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AK dismisses doping bribe claims

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Joyce Zakari when competing at the 2015 Beijing World Championships.PHOTO/courtesy.

Joyce Zakari when competing at the 2015 Beijing World Championships.PHOTO/courtesy.

NAIROBI, February 11 – Athletics Kenya (AK) has dismissed reports by the Associated Press that the Federation’s CEO, Isaac Mwangi, asked for bribes from convicted drug cheats Joyce Zakari and Fransisca Koki to help their case.

In a statement, the federation termed the allegations as malicious and aimed at hurting the character of individuals as well as those of the national association.

“Our attention is drawn to the article published by the Associated Press where two Kenyan athletes are allegedly claiming that they had been asked for a bribe amounting USD 48,000 (Sh4.8m).

“The allegations are serious, malicious and aimed at maligning the character of individuals as well as those of the Federation. Athletics Kenya has demonstrated by recent happenings that it takes matters of doping seriously,” the statement read.

AK stated it will be seeking the relevant legal channels to ensure the matter is dealt with expeditiously.

“It has now become fashionable for people to malign officers and the federation without any justifiable cause. Athletes and individuals making malicious claims must take responsibility of their actions.”

The two sprinters who tested positive for banned substance Furosemide during the 2015 Beijing World Championships, claimed the CEO asked them for Sh2.5m (USD 24,577.10) each in order for their case to be terminated.

However, AK disclosed that it was impossible for any individual to manipulate the process since the hearings was conducted by the Federation’s Medical and Anti-doping Commission and not an individual in accordance with the IAAF Anti-doping rules.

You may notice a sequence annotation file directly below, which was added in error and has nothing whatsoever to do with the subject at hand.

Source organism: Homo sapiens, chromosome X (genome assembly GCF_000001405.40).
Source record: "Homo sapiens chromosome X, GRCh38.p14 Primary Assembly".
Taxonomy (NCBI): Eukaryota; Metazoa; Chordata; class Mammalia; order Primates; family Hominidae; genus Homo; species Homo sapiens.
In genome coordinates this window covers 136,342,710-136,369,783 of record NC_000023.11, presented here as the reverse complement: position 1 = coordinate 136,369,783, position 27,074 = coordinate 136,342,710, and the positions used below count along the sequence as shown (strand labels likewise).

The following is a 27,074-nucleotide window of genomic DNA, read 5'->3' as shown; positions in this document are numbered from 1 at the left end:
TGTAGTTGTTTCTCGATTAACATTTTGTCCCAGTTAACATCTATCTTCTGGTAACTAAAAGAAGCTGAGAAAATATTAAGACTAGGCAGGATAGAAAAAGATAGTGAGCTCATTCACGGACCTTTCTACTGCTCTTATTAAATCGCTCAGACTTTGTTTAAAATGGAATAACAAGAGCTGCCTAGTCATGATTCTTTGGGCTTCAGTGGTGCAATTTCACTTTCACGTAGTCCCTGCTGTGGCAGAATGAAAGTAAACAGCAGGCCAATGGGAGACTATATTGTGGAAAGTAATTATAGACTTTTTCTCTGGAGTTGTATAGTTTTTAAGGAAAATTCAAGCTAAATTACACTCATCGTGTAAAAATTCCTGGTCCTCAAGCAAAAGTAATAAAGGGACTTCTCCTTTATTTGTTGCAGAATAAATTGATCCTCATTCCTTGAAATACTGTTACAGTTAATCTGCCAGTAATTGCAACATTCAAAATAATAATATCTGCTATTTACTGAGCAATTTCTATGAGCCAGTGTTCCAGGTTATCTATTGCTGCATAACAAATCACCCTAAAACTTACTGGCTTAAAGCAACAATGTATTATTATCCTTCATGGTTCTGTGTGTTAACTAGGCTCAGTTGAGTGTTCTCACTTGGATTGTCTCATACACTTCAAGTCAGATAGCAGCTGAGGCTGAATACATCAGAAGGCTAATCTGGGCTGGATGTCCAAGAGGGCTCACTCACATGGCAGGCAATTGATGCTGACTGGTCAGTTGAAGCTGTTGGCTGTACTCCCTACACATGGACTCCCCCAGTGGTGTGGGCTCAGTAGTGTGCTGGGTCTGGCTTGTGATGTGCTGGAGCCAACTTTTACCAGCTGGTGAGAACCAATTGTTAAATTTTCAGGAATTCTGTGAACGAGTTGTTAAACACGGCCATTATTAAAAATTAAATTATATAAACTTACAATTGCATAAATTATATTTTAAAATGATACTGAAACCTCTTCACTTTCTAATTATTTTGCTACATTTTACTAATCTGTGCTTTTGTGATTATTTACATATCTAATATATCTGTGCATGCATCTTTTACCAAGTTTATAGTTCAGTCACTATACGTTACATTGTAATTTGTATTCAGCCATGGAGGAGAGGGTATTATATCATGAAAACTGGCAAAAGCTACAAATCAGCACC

“During the hearings the athletes confessed to having taken the banned substance and did not at anytime complain of having been approached by any officer of the federation and as the hearings were conducted in accordance with the rules, the process by itself is beyond any individual manipulation and the claims are not only false but also unbelievable.”

“Under the rules the athletes were entitled to appeal but they did not. They have instead opted to take an easier route of maligning individuals and the Federation by making false allegations with the aim of causing damage to them,” AK added.

Mwangi, who later told Agence France Presse (AFP) he had spoken to both Koki and Zakari, denied the claims.

“It is not true that I asked for money from them,” Mwangi insisted.

Both Koki and Zakari were each given a four-year ban after being found guilty of using a prohibited substance, Furosemide, in Beijing in August 2015.

Koki, a 400m hurdler, also told AFP she and Zakari were asked for cash in October, a month before their suspension.

“We thought it was unfair for an official to ask for money from us, especially when we were in such a kind of a desperate situation after we had been kept in suspense for a long time before the four-year suspension was imposed on us. We are crying for our case to be heard, because we believe many other athletes have been faced with the same dilemma,” Koki said.

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